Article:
Perfect Picture Book Friday: Journey: The Most Famous Wolf in the West

Hurray for Perfect Picture Book Friday! I started blogging at the end of 2010. I knew I wanted my posts to appeal to parents and teachers so right away, I reserved one day for writing a picture book review. That’s because in my opinion, reading to young children is of the utmost importance. And there are so many choices out there, I thought it might be helpful to highlight the picture books I wanted to recommend.

Then I discovered that a wonderful picture book author, Susanna Leonard Hill, had started a link up on her website for picture book reviews. I went. I saw. I fell in love. And the rest if history. I’ve been participating in her Perfect Picture Book Friday hop ever since. Click here for more of this week’s wonderful reviews on her blog.

Today’s selection is very close to my heart for several reasons. I’ve always had a fascination with wolves. And the author of the book, Emma Bland Smith, is a fellow Storm Literary Agency teammate. PLUS, Emma will be my Will Write for Cookies guest tomorrow…so don’t miss her interview and a GIVEAWAY of this beautiful book in tomorrow’s post.


JOURNEY: The Most Famous Wolf in the West

Written by Emma Bland Smith

Illustrated by Robin James

Publisher: Little Bigfoot (Imprint of Sasquatch Books: 2016)

Ages: Kindergarten – Grade 4


Wolves, animal conservation


From Amazon:

This beautiful picture book follows the journey of a young gray wolf who garnered nationwide attention when he became the first wild wolf in California in almost a century. Using facts recorded by Fish & Wildlife scientists, author Emma Bland Smith imagines the wolf’s experiences in close detail as he makes an epic 2,000-mile trek over three years time. The wolf’s story is interwoven with the perspective of a young girl who follows his trek through the media. As she learns more about wolves and their relationships with humans, she becomes determined to find a way to keep him safe by making him a wolf that is too famous to harm.

Opening Lines:

“The wolf took one last look at his mother and his father.”

Why I like this book:

  • This is an absolutely beautiful book on two levels…the story of the wolf seeking a new home to make a family…and the story of a girl who follows the wolf’s journey…what a perfect way for young children to connect with the concept of animal conservation and realize that even a child can make a difference.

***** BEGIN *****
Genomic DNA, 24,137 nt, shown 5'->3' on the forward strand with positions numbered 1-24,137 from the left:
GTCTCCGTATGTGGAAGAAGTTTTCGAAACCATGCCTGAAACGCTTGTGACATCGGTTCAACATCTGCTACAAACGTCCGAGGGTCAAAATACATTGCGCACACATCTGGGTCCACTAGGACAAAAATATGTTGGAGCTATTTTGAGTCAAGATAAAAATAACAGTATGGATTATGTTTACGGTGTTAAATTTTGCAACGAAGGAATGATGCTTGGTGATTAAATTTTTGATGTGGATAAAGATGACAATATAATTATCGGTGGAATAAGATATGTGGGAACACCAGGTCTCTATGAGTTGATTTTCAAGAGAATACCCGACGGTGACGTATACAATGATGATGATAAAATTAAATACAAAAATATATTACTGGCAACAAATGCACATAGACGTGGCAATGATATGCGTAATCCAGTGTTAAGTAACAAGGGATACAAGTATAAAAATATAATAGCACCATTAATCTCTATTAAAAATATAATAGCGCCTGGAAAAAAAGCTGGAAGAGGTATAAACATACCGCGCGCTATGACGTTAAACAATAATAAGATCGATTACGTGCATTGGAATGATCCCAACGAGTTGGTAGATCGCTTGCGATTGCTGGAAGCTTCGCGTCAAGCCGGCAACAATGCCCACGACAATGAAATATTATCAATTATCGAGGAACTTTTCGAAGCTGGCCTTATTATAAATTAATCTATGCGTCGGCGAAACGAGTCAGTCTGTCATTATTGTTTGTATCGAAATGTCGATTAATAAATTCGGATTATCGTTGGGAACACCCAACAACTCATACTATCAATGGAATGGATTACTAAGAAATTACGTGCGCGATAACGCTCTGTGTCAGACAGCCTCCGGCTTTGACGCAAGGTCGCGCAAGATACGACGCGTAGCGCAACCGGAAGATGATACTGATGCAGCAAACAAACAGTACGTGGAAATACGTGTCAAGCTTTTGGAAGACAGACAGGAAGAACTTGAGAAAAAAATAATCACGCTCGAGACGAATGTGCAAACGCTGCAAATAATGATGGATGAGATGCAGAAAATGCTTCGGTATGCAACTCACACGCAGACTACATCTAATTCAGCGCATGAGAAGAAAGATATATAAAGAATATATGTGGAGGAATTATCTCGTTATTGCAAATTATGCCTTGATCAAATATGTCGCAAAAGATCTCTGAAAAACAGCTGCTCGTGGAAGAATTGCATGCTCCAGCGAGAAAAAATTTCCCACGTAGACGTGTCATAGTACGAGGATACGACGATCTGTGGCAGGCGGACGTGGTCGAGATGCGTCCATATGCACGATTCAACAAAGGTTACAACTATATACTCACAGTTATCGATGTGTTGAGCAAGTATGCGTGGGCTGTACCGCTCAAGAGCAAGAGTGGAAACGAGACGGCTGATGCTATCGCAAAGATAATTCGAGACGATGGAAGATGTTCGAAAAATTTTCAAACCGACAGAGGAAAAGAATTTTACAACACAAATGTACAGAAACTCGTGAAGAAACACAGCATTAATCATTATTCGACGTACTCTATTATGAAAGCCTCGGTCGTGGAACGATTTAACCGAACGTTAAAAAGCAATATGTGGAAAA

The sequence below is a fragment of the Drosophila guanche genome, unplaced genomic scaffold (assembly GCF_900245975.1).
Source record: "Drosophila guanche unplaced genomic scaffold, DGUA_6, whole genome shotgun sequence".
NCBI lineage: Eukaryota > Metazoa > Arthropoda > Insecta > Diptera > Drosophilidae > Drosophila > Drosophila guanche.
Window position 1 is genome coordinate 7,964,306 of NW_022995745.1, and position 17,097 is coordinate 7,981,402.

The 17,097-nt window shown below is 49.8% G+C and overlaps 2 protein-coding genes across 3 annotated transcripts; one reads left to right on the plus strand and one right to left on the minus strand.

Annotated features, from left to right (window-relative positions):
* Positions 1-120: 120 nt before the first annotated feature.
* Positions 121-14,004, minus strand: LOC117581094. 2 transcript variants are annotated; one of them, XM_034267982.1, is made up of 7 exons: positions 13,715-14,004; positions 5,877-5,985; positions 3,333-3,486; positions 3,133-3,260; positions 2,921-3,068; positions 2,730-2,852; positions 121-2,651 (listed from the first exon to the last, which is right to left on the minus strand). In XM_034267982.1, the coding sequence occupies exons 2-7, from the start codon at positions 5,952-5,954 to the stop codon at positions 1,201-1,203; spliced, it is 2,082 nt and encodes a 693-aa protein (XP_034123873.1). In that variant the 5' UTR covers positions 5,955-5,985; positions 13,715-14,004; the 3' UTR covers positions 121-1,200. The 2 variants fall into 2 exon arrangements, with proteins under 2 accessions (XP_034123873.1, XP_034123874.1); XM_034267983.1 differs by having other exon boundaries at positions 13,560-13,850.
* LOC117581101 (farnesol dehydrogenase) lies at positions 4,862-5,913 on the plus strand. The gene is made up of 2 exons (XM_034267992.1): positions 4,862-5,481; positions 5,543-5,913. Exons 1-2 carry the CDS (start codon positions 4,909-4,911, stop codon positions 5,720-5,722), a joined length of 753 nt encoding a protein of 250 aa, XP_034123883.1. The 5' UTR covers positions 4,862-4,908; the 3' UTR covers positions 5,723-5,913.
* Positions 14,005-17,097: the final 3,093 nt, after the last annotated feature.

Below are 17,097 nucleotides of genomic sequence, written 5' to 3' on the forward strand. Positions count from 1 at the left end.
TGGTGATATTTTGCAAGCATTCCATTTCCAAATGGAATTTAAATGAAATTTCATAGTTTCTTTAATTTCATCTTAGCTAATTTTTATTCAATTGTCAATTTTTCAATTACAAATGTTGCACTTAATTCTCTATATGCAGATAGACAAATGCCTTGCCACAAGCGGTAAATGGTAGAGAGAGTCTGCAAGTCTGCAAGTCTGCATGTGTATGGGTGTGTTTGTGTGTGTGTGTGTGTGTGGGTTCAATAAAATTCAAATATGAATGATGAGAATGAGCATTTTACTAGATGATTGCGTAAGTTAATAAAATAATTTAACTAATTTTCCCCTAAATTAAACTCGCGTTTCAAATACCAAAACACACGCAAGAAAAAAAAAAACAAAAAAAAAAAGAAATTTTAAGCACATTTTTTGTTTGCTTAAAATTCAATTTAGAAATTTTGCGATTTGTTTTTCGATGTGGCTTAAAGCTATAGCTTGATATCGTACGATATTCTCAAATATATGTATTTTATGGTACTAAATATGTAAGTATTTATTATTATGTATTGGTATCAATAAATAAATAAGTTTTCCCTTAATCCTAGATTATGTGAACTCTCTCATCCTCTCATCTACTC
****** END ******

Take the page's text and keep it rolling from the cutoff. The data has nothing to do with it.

• The text engages the reader/listener from the first lines to the last. And the illustrations by Robin James are exquisite!


  1. In the back matter, the author provides a wealth of information about the wolf’s journey and many related classroom activities, plus there is a teacher’s guide at
  2. Find out if there are any animal conservation efforts in your area.


This post is part of a series for parents and teachers called Perfect Picture Book Fridays hosted by Susannah Leonard Hill. Click on her link and find lots of other picture book suggestions with summaries and activities.

And don’t forget…please don’t miss tomorrow’s post when




25 thoughts on “Perfect Picture Book Friday: Journey: The Most Famous Wolf in the West

  1. Last Christmas my mother bought my husband a book about this wolf. It’s a thick book with photos. He’s never read it because he knew the wolf dies and as an animal lover he didn’t want to read a book, fall in love with the main character and then face that truth at the end. Just too much for his big heart, I guess.

    But now I see this picture book. And it looks lovely. And yea, it’s for kids but…

    I can’t wait to find it and read it.


  2. This looks like a wonderful book, Vivian. I love the message of empowerment/action for young kids. Interestingly, I also featured a book entitled Journey today, Francesca Sanna’s The Journey, about a refugee’s journey to a new life away from a war-torn region.


  3. When I read that the girl was determined to find a way to keep the wolf safe by making him a wolf that is too famous to harm, I immediately thought of the book, Charlottes Web, in which Charlotte works to keep Wilbur safe, by making him a pig too famous to harm. I, too, have always enjoyed books about wolves, and I’m topping my library list with this book. Thanks for another perfect picture book review this Friday!


    • Thank you, Leslie! Wow, the comparison to Charlotte NEVER occurred to me. Thank you so much for mentioning that! I’m going to use that analogy when I’m reading to school groups, to talk about what the conservation group was trying to do!


  4. I’ve been super-confused by this picture book I’ve heard a lot about his fall called Journey. Today your post and the one at (both participating in Perfect Picture Book Friday) helped me sort it out: one is about a wolf, one is about refugees. Two competely separate books!
    Both of which I am now eager to read.


    • Hi Joanne. Thanks for your comment! Yes, I agree–it is surprising. I was so saddened to read about the slaughter of wolves all over the country. We have so much space in Northern California, and now it’s exciting and wonderful that we have wolves again!


    • Thank you, Maria! And I bought Coyote Moon and have been loving it! I lent it to a kindergarten teacher at our school because she talks a lot about coyotes and brings the kids to the park to look for them, and she read the book to them several times.


  5. Pingback: Emma Bland Smith: Will Write for Cookies | Picture Books Help Kids Soar

  6. What an amazing cover. Kids will pick this one up for sure. And the opening first line that you shared makes me want to pick it up and read, right now! Thank you for sharing.


  7. Pingback: Weekly Diigo Posts (weekly) | The Reading Zone

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